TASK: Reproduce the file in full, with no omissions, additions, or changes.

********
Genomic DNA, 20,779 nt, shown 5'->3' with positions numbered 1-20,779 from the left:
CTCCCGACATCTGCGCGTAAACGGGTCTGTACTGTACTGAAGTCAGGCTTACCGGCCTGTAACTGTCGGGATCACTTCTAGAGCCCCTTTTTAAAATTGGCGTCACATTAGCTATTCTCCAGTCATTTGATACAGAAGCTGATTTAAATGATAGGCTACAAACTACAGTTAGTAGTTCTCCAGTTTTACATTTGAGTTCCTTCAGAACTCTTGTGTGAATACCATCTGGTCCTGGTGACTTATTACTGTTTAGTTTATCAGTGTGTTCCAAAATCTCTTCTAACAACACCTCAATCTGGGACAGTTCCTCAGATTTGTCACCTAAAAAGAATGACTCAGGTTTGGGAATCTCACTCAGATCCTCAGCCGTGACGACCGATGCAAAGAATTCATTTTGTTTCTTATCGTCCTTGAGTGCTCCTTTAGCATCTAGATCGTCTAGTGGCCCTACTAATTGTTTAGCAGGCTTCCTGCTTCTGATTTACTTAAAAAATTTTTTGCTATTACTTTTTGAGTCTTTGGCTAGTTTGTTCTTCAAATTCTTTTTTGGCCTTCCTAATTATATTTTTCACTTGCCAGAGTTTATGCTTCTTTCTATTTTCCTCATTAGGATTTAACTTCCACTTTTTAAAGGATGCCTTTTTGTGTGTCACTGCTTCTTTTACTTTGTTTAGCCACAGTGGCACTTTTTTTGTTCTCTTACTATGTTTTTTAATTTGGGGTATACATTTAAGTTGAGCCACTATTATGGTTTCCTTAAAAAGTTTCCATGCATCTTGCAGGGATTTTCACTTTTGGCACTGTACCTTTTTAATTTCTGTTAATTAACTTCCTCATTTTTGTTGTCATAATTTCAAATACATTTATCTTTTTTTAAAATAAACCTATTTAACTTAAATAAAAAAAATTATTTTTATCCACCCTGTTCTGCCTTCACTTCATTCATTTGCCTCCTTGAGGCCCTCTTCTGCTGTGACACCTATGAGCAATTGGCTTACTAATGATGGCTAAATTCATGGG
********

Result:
Genomic DNA, 20,779 nt, shown 5'->3' with positions numbered 1-20,779 from the left:
CTCCCGACATCTGCGCGTAAACGGGTCTGTACTGTACTGAAGTCAGGCTTACCGGCCTGTAACTGTCGGGATCACTTCTAGAGCCCCTTTTTAAAATTGGCGTCACATTAGCTATTCTCCAGTCATTTGATACAGAAGCTGATTTAAATGATAGGCTACAAACTACAGTTAGTAGTTCTCCAGTTTTACATTTGAGTTCCTTCAGAACTCTTGTGTGAATACCATCTGGTCCTGGTGACTTATTACTGTTTAGTTTATCAGTGTGTTCCAAAATCTCTTCTAACAACACCTCAATCTGGGACAGTTCCTCAGATTTGTCACCTAAAAAGAATGACTCAGGTTTGGGAATCTCACTCAGATCCTCAGCCGTGACGACCGATGCAAAGAATTCATTTTGTTTCTTATCGTCCTTGAGTGCTCCTTTAGCATCTAGATCGTCTAGTGGCCCTACTAATTGTTTAGCAGGCTTCCTGCTTCTGATTTACTTAAAAAATTTTTTGCTATTACTTTTTGAGTCTTTGGCTAGTTTGTTCTTCAAATTCTTTTTTGGCCTTCCTAATTATATTTTTCACTTGCCAGAGTTTATGCTTCTTTCTATTTTCCTCATTAGGATTTAACTTCCACTTTTTAAAGGATGCCTTTTTGTGTGTCACTGCTTCTTTTACTTTGTTTAGCCACAGTGGCACTTTTTTTGTTCTCTTACTATGTTTTTTAATTTGGGGTATACATTTAAGTTGAGCCACTATTATGGTTTCCTTAAAAAGTTTCCATGCATCTTGCAGGGATTTTCACTTTTGGCACTGTACCTTTTTAATTTCTGTTAATTAACTTCCTCATTTTTGTTGTCATAATTTCAAATACATTTATCTTTTTTTAAAATAAACCTATTTAACTTAAATAAAAAAAATTATTTTTATCCACCCTGTTCTGCCTTCACTTCATTCATTTGCCTCCTTGAGGCCCTCTTCTGCTGTGACACCTATGAGCAATTGGCTTACTAATGATGGCTAAATTCATGGG